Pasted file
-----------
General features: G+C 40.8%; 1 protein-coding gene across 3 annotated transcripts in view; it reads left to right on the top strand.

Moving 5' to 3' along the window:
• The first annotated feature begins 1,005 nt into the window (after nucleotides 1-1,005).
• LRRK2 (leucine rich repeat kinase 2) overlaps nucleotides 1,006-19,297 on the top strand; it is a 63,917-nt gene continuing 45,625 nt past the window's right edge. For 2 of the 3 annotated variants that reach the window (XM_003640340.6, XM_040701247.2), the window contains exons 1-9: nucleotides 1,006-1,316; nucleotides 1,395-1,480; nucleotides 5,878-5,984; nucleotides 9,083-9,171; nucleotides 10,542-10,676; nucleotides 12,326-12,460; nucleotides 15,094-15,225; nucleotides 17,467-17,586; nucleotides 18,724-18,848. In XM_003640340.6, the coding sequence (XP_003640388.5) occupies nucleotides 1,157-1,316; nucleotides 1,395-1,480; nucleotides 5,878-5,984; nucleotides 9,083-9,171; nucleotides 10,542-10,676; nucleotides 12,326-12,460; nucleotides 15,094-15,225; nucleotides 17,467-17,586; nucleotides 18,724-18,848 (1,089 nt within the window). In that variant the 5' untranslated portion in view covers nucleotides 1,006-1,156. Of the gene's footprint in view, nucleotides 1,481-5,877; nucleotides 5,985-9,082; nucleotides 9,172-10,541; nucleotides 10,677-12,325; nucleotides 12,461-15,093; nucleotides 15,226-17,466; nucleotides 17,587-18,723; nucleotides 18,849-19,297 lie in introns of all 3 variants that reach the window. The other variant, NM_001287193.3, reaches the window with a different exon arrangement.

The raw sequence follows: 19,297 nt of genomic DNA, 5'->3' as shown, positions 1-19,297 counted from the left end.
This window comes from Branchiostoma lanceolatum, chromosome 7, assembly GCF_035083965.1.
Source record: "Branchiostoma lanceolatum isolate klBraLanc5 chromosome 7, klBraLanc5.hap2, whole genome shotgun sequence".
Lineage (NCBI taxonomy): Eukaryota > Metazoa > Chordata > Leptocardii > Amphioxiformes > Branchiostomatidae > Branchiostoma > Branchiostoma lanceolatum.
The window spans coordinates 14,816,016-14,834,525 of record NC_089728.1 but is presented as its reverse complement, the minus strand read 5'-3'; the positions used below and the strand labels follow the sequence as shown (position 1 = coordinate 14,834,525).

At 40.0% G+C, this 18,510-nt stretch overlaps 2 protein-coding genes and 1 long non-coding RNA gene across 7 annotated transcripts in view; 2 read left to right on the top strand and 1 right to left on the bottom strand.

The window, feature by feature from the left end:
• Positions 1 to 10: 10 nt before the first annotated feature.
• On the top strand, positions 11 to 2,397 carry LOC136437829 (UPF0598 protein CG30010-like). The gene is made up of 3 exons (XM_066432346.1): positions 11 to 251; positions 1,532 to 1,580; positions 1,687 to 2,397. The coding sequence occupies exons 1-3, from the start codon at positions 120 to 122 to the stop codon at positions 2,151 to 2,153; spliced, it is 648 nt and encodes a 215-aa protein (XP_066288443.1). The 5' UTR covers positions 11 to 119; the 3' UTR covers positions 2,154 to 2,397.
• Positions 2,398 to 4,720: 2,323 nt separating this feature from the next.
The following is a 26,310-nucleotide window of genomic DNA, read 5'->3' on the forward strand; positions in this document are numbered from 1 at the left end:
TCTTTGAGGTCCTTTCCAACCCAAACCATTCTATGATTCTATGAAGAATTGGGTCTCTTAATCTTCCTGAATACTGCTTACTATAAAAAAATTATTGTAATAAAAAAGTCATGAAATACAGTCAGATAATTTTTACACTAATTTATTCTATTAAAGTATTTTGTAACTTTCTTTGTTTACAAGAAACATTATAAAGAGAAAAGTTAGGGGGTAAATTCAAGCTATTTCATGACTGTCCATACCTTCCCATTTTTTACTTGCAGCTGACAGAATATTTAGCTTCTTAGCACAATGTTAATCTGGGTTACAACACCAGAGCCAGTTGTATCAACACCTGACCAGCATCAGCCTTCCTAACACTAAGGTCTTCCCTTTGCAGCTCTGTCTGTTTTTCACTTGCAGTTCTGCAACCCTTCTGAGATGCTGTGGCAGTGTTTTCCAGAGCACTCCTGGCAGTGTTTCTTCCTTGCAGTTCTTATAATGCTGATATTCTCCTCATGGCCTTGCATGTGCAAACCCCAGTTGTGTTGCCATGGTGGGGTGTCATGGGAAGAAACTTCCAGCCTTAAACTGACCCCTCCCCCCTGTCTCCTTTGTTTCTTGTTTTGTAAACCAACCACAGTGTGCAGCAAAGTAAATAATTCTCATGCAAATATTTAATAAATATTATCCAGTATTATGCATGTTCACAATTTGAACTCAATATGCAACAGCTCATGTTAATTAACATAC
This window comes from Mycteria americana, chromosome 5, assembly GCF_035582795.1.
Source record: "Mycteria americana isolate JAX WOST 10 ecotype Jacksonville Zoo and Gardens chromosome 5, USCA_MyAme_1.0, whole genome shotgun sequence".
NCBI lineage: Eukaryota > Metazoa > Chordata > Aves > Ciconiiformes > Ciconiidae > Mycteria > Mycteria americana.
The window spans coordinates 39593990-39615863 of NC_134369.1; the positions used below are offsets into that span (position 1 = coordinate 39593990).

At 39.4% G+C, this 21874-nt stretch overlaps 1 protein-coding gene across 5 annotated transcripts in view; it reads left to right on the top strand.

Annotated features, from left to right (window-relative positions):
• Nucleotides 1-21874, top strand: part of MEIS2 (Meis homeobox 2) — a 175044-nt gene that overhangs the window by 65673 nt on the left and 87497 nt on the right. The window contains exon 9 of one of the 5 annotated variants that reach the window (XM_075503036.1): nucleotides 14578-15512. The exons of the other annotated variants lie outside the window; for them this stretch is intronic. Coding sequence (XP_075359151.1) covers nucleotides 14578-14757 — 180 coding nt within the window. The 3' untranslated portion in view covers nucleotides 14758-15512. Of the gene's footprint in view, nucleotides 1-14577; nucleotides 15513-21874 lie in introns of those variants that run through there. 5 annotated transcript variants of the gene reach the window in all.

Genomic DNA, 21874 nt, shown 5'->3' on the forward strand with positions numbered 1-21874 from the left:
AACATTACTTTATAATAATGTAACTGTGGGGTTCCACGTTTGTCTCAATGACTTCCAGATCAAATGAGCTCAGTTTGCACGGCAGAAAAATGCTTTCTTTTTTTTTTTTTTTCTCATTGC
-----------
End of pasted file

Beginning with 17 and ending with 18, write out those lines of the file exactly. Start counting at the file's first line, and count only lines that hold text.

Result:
This window comes from Mycteria americana, chromosome 5, assembly GCF_035582795.1.
Source record: "Mycteria americana isolate JAX WOST 10 ecotype Jacksonville Zoo and Gardens chromosome 5, USCA_MyAme_1.0, whole genome shotgun sequence".